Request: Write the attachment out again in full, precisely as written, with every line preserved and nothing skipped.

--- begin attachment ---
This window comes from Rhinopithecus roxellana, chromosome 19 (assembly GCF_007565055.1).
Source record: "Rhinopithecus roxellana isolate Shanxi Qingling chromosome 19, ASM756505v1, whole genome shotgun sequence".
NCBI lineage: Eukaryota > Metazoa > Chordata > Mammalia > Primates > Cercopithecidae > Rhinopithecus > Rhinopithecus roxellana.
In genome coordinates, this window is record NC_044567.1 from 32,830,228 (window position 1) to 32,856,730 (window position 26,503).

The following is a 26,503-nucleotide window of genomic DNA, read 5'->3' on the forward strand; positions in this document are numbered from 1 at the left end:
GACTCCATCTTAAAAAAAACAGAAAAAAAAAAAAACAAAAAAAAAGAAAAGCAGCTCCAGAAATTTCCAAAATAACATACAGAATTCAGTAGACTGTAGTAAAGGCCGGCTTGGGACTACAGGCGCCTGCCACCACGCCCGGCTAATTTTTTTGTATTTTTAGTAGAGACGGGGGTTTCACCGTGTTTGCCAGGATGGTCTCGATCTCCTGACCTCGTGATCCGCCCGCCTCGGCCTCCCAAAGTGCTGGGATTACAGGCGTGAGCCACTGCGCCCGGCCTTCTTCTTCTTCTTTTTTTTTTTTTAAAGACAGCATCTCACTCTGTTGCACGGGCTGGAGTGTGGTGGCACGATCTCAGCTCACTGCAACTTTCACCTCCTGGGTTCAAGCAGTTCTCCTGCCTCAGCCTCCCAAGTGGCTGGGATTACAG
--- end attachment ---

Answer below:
This window comes from Rhinopithecus roxellana, chromosome 19 (assembly GCF_007565055.1).
Source record: "Rhinopithecus roxellana isolate Shanxi Qingling chromosome 19, ASM756505v1, whole genome shotgun sequence".
NCBI lineage: Eukaryota > Metazoa > Chordata > Mammalia > Primates > Cercopithecidae > Rhinopithecus > Rhinopithecus roxellana.
In genome coordinates, this window is record NC_044567.1 from 32,830,228 (window position 1) to 32,856,730 (window position 26,503).

The following is a 26,503-nucleotide window of genomic DNA, read 5'->3' on the forward strand; positions in this document are numbered from 1 at the left end:
GACTCCATCTTAAAAAAAACAGAAAAAAAAAAAAACAAAAAAAAAGAAAAGCAGCTCCAGAAATTTCCAAAATAACATACAGAATTCAGTAGACTGTAGTAAAGGCCGGCTTGGGACTACAGGCGCCTGCCACCACGCCCGGCTAATTTTTTTGTATTTTTAGTAGAGACGGGGGTTTCACCGTGTTTGCCAGGATGGTCTCGATCTCCTGACCTCGTGATCCGCCCGCCTCGGCCTCCCAAAGTGCTGGGATTACAGGCGTGAGCCACTGCGCCCGGCCTTCTTCTTCTTCTTTTTTTTTTTTTAAAGACAGCATCTCACTCTGTTGCACGGGCTGGAGTGTGGTGGCACGATCTCAGCTCACTGCAACTTTCACCTCCTGGGTTCAAGCAGTTCTCCTGCCTCAGCCTCCCAAGTGGCTGGGATTACAG